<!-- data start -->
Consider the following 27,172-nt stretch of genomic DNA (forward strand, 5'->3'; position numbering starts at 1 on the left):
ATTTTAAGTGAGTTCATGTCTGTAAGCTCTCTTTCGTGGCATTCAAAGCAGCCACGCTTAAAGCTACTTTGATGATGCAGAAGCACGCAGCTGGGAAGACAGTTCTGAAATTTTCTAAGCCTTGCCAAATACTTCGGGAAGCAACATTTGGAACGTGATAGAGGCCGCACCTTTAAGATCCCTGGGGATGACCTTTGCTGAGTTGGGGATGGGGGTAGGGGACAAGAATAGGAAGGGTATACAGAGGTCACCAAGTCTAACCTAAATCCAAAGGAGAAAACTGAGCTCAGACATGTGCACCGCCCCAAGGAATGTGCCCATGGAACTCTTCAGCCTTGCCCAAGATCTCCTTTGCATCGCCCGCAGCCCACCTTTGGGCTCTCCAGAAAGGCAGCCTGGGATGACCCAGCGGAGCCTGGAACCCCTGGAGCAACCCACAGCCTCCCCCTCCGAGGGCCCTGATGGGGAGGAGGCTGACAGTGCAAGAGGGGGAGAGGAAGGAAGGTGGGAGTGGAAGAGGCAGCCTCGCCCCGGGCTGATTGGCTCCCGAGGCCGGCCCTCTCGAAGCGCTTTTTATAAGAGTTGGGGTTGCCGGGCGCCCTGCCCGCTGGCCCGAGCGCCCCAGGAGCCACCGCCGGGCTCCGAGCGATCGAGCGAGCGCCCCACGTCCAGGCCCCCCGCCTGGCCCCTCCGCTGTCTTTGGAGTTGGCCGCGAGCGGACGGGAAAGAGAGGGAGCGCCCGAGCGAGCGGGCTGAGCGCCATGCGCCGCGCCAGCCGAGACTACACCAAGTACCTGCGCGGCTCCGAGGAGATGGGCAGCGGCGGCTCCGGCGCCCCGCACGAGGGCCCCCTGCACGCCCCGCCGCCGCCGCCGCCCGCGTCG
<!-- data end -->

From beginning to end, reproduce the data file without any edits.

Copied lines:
Consider the following 27,172-nt stretch of genomic DNA (forward strand, 5'->3'; position numbering starts at 1 on the left):
ATTTTAAGTGAGTTCATGTCTGTAAGCTCTCTTTCGTGGCATTCAAAGCAGCCACGCTTAAAGCTACTTTGATGATGCAGAAGCACGCAGCTGGGAAGACAGTTCTGAAATTTTCTAAGCCTTGCCAAATACTTCGGGAAGCAACATTTGGAACGTGATAGAGGCCGCACCTTTAAGATCCCTGGGGATGACCTTTGCTGAGTTGGGGATGGGGGTAGGGGACAAGAATAGGAAGGGTATACAGAGGTCACCAAGTCTAACCTAAATCCAAAGGAGAAAACTGAGCTCAGACATGTGCACCGCCCCAAGGAATGTGCCCATGGAACTCTTCAGCCTTGCCCAAGATCTCCTTTGCATCGCCCGCAGCCCACCTTTGGGCTCTCCAGAAAGGCAGCCTGGGATGACCCAGCGGAGCCTGGAACCCCTGGAGCAACCCACAGCCTCCCCCTCCGAGGGCCCTGATGGGGAGGAGGCTGACAGTGCAAGAGGGGGAGAGGAAGGAAGGTGGGAGTGGAAGAGGCAGCCTCGCCCCGGGCTGATTGGCTCCCGAGGCCGGCCCTCTCGAAGCGCTTTTTATAAGAGTTGGGGTTGCCGGGCGCCCTGCCCGCTGGCCCGAGCGCCCCAGGAGCCACCGCCGGGCTCCGAGCGATCGAGCGAGCGCCCCACGTCCAGGCCCCCCGCCTGGCCCCTCCGCTGTCTTTGGAGTTGGCCGCGAGCGGACGGGAAAGAGAGGGAGCGCCCGAGCGAGCGGGCTGAGCGCCATGCGCCGCGCCAGCCGAGACTACACCAAGTACCTGCGCGGCTCCGAGGAGATGGGCAGCGGCGGCTCCGGCGCCCCGCACGAGGGCCCCCTGCACGCCCCGCCGCCGCCGCCGCCCGCGTCG